The ice blocking an essential well for Bethel schools has finally cracked. Officials discovered the frozen well in September and spent almost a month thawing the impasse. Water is now pumping, but the well still isn’t in the clear.
Maintenance crews spent 20 days melting 100 feet of ice, never knowing when the blockage would end. To prevent the school from closing, they began buying hauled water from the city.
James Mikesell is the plant facilities manager for the Lower Kuskokwim School District and oversees the districts’ water.
“We were going down and down every day. But 100 feet is an awful long way. The unknown, all battling the unknown is really the issue here,” said Mikesell.
He does not know why the well froze, but to prevent it from happening again, they have extended about 400 feet of heat tape through the well. Heat tape often runs through sewer lines to prevent freezing.
The well is pumping, but the school is relying on hauled water from the city until they get back results from water samples sent in for testing.
The well feeds two Bethel schools, a set of dorms and a kitchen that prepares all the meals for every school in Bethel. It started showing problems last month. Then the water just stopped.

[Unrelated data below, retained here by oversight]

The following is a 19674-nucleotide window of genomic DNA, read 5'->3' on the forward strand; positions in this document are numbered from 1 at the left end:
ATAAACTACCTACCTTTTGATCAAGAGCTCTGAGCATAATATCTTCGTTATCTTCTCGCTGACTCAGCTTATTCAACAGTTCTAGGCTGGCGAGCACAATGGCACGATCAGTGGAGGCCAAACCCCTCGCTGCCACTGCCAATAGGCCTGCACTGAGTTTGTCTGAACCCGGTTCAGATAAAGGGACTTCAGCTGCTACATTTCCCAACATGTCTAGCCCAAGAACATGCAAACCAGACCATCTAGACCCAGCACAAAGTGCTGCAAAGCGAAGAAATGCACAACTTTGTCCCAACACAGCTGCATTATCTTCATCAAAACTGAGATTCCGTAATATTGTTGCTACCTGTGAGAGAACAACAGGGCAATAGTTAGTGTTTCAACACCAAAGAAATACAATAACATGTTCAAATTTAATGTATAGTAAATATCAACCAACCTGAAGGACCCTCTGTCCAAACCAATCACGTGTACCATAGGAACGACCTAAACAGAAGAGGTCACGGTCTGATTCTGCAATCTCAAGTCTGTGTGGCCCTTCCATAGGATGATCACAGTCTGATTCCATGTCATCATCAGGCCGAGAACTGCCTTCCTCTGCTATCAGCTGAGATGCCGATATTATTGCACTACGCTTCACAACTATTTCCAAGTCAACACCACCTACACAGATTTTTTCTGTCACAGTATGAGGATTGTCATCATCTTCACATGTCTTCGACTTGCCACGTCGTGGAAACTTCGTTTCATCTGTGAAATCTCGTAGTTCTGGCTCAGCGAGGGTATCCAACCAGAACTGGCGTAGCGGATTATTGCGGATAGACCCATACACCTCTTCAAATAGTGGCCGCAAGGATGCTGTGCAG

Maintenance crews thought the well’s pipe had corroded and silt had collapsed through the casing until Mikesell discovered something odd.
“We put some heat down there with some heat tape and melted, and it started going down. I’m going, well sand doesn’t do that; solid ground doesn’t do that,” said Mikesell.
The well had frozen.
Mikesell said no one in the district had seen this problem before, so he and his crew started experimenting with different heating tools and water pumps. The ice melted only a few feet a day, and the deeper they went, the slower it melted.
They had no idea how deep the ice ran.
The blockage started about 100 feet below ground and the well extends about 450 feet.
“So we were just coming up with different methods to do this,” said Mikesell. “You might have been 6 inches away. There’s no way to tell.”
There was another issue. The most efficient tool for thawing a frozen pipe, according to Mikesell, is a high-pressure jetter, a machine that blasts warm water through the well. But the school’s jetter was broken.
The Yukon-Kuskokwim Health Corporation caught wind of the dilemma and offered to loan the school its jetter.
“And no sooner than we had it basically on its way over to the site, we broke through,” said Mikesell. “And the pump just went zoom! It went down, and we go
‘We’re through! We’re done!’”
Mikesell hopes the school will return to well water by Wednesday.